2. Made flexible
A two bedroom flat in a north London Victorian house is a live-work space for a young couple. Architecture practice Morales Finch were able to salvage what was left of its original bones and reorganise the layout. The practice focused on creating flexible spaces, preserving the generous proportions as well as the natural light. New openings allow for easier movement through the flat. Retaining and refurbishing original features was important. But where unrecoverable, modern versions at the same scale make great substitutes. This creates visual links between the rooms without completely glossing over all evidence of the previous alterations.
3. Small change, big difference
When transforming a single-fronted terraced house in Melbourne, Australia, the owners held on to an extension added in the 1990s. Austin Maynard Architects carried out ‘keyhole surgery’ to transform the house for the couple, their two children and the family dog. The front and the back remains largely untouched. The key to the project’s success is the removal of a wall dividing the kitchen and a small, dark dining room. There’s also a new pitched glass roof with sliding awnings. A similar project would cost around £3,550 per sqm.
Austin Maynard Architects performed ‘keyhole surgery’ on this house.
4. Letting in light
Renovating and extending this Grade II listed terraced house in Primrose Hill, north London led to a gigantic pair of pivoting glass doors at the back. It creates new sight lines through the house and out to the garden. The owners have been living in the house for more than 20 years. But they wanted to rethink the rooms to suit their changing needs. They commissioned Robert Rhodes Architecture + Interiors, who worked closely with the local council. The scheme preserves the historic fabric of the four bedroom home and won the project planning permission. Taking down the ground floor conservatory made way for a two storey space with a first floor glass box. The structure merges with the landing and provides new views of the garden.
Robert Rhodes Architecture + Interiors’ scheme preserves the original fabric
5. Grand on a small scale
Period home renovations need not be on a Grand scale. A Victorian cottage in Darling Point, Sydney, has been updated inside for a young family of five. It has plenty of space for privacy despite the building’s limited footprint. Moving the stairs, four bedrooms and a garden terrace led to a whole new layout. Each of the children’s bedrooms has its own desk, wardrobe and play area. The family bathroom references historic winter gardens with a steel framed skylight and timber panelling on the ceiling. So, Architect Alexander & Co included a number of period features to make the small house feel more like one of the bigger traditional homes nearby. These include a grand staircase and lightwell, paved limestone flooring in the kitchen, a contemporary update on traditional wall panelling.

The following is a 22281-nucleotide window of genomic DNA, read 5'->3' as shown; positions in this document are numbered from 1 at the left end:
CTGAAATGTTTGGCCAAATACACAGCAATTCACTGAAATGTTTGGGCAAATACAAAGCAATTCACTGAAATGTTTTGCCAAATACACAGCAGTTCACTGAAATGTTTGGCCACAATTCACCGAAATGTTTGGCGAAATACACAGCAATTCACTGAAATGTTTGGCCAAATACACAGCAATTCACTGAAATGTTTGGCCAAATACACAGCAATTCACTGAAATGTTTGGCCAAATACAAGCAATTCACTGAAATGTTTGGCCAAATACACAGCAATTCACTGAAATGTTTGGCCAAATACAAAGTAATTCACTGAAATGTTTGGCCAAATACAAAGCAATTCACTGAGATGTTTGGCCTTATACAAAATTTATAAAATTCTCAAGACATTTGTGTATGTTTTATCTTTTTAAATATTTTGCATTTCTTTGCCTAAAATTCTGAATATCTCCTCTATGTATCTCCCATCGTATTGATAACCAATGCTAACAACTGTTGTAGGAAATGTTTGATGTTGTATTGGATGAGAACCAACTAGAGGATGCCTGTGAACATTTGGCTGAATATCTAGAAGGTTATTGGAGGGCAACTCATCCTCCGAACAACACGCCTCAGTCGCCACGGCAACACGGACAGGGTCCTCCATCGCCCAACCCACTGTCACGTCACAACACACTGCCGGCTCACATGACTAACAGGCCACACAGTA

This small house feel like a bigger period home thanks to Alexander & Co.
6. For the love of timber
The owners of this Grade II listed barn bought it in the 1990s. But set about undoing some of the original conversion work in 2017. The idea was to reinstate historic features and celebrate the timber frame structure. Gresford Architects oversaw the restoration and refurbishment of Great Barn. The 404sqm home is in the green belt and conservation area of Beaconsfield Old Town, Buckinghamshire. The project saw the stripping away of the 1990s alterations. Removing a bedroom in the roof space gave a double-height kitchen. While a new staircase and study separate the kitchen and dining areas from the living space at the other end of the house. Upstairs, a private staircase is hidden inside the timber panelling, leading up to a guest bedroom and bathroom in the attic of the garage.